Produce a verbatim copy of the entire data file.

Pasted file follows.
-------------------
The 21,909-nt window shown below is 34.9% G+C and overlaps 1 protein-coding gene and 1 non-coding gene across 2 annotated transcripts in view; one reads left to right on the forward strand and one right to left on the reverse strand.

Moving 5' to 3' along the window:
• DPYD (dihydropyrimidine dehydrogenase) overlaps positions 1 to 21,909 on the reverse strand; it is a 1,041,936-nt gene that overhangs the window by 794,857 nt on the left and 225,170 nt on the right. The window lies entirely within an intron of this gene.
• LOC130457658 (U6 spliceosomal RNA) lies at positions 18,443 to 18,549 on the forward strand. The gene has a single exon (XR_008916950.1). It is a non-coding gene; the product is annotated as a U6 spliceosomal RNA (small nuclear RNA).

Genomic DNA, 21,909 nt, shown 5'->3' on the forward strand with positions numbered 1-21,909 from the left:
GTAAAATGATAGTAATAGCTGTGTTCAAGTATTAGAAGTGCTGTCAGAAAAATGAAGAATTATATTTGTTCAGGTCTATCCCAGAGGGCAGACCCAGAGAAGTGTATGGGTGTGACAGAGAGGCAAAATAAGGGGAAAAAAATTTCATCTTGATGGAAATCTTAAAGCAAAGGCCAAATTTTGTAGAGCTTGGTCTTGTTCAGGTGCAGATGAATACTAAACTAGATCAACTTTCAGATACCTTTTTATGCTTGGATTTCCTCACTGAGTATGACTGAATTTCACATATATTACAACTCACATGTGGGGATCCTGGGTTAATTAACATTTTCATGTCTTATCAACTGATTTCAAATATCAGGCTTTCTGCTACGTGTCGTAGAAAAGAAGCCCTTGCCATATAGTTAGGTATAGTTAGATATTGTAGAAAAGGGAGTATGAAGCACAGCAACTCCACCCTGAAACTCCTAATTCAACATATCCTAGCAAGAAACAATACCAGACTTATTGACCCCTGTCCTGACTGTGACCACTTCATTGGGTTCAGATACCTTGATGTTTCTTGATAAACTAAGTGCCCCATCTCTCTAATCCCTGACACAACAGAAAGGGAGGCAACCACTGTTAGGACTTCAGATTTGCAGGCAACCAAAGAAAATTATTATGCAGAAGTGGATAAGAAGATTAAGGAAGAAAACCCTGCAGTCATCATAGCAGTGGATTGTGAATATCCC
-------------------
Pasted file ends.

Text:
The 21,909-nt window shown below is 34.9% G+C and overlaps 1 protein-coding gene and 1 non-coding gene across 2 annotated transcripts in view; one reads left to right on the forward strand and one right to left on the reverse strand.

Moving 5' to 3' along the window:
• DPYD (dihydropyrimidine dehydrogenase) overlaps positions 1 to 21,909 on the reverse strand; it is a 1,041,936-nt gene that overhangs the window by 794,857 nt on the left and 225,170 nt on the right. The window lies entirely within an intron of this gene.
• LOC130457658 (U6 spliceosomal RNA) lies at positions 18,443 to 18,549 on the forward strand. The gene has a single exon (XR_008916950.1). It is a non-coding gene; the product is annotated as a U6 spliceosomal RNA (small nuclear RNA).

Genomic DNA, 21,909 nt, shown 5'->3' on the forward strand with positions numbered 1-21,909 from the left:
GTAAAATGATAGTAATAGCTGTGTTCAAGTATTAGAAGTGCTGTCAGAAAAATGAAGAATTATATTTGTTCAGGTCTATCCCAGAGGGCAGACCCAGAGAAGTGTATGGGTGTGACAGAGAGGCAAAATAAGGGGAAAAAAATTTCATCTTGATGGAAATCTTAAAGCAAAGGCCAAATTTTGTAGAGCTTGGTCTTGTTCAGGTGCAGATGAATACTAAACTAGATCAACTTTCAGATACCTTTTTATGCTTGGATTTCCTCACTGAGTATGACTGAATTTCACATATATTACAACTCACATGTGGGGATCCTGGGTTAATTAACATTTTCATGTCTTATCAACTGATTTCAAATATCAGGCTTTCTGCTACGTGTCGTAGAAAAGAAGCCCTTGCCATATAGTTAGGTATAGTTAGATATTGTAGAAAAGGGAGTATGAAGCACAGCAACTCCACCCTGAAACTCCTAATTCAACATATCCTAGCAAGAAACAATACCAGACTTATTGACCCCTGTCCTGACTGTGACCACTTCATTGGGTTCAGATACCTTGATGTTTCTTGATAAACTAAGTGCCCCATCTCTCTAATCCCTGACACAACAGAAAGGGAGGCAACCACTGTTAGGACTTCAGATTTGCAGGCAACCAAAGAAAATTATTATGCAGAAGTGGATAAGAAGATTAAGGAAGAAAACCCTGCAGTCATCATAGCAGTGGATTGTGAATATCCC